I know I have quoted Sam Harris, neuroscientist and best-selling author, on this blog before. I can’t help it. His style is so eloquent and yet simple to understand. Although I don’t agree with everything the man says or writes, I have great respect and admiration for him.
In his latest book, The Moral Landscape, Harris argues that science can and should be used to determine moral values for humanity. The following quote sums up his view of emotionally-founded beliefs (and dogmatic adherence to them):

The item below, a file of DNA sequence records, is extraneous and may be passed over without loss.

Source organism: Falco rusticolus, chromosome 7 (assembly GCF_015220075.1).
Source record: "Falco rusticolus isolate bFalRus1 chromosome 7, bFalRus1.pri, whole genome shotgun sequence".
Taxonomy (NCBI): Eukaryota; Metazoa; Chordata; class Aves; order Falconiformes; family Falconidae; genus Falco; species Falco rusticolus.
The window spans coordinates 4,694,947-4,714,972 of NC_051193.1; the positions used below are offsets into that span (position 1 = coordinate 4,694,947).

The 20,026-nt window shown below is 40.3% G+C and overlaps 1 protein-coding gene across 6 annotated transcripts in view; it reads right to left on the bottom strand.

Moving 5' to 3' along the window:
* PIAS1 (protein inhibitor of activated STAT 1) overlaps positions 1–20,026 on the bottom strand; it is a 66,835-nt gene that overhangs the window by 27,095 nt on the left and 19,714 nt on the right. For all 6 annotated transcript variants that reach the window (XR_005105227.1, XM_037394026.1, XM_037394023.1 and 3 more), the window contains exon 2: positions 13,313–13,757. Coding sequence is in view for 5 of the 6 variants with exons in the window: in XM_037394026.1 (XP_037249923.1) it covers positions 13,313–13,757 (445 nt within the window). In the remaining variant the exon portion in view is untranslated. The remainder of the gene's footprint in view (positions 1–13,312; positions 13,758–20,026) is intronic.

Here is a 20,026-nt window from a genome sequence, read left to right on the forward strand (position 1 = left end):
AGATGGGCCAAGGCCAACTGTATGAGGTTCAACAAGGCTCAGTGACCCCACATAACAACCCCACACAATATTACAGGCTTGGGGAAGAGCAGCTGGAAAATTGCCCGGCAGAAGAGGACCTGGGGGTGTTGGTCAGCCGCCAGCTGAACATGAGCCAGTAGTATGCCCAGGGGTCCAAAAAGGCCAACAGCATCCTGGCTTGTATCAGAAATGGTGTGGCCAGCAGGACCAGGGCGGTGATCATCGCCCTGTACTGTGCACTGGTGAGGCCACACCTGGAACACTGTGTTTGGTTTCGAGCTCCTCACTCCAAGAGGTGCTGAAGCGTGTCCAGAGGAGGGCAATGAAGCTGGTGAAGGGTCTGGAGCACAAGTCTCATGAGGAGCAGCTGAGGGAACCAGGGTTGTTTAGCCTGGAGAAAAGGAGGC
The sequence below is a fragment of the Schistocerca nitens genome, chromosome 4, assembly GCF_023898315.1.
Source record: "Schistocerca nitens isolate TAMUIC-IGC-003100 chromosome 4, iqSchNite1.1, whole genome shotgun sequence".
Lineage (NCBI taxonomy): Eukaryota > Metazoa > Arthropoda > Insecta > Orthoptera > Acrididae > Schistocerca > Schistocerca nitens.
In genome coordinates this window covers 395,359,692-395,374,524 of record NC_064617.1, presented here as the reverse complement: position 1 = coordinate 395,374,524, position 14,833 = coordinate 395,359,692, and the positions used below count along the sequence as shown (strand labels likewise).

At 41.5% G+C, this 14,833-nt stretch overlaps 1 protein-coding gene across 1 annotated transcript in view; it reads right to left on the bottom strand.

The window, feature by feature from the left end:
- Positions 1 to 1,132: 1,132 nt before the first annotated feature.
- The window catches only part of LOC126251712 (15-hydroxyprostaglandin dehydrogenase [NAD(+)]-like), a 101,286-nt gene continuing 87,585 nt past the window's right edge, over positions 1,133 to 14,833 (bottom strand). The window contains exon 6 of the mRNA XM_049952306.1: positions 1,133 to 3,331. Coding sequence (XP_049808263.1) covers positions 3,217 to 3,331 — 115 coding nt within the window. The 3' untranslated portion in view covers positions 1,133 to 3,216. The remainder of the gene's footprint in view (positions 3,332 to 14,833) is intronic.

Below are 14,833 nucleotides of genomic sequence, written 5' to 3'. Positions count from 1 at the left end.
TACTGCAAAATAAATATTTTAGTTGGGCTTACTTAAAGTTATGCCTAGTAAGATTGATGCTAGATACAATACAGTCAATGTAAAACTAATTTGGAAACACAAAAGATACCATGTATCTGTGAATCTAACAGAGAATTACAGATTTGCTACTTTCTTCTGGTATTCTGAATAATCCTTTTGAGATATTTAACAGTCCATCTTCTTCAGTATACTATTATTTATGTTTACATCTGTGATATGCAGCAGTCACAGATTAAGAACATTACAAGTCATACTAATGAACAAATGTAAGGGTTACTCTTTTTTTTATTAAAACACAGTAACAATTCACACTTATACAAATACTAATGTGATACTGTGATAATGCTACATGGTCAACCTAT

…motives like wanting to find the truth, not wanting to be mistaken, etc., tend to align with epistemic goals in a way that many other commitments do not. As we have begun to see, all reasoning may be inextricable from emotion. But if a person’s primary motivation in holding a belief is to hew to a positive state of mind – to mitigate feelings of anxiety, embarrassment, or guilt, for instance – this is precisely what we mean by phrases like “wishful thinking” and “self-deception.” Such a person will, of necessity, be less responsive to valid chains of evidence and argument that run counter to the beliefs he is seeking to maintain. To point out nonepistemic motives in another’s view of the world, therefore, is always a criticism, as it serves to cast doubt upon a person’s connection to the world as it is.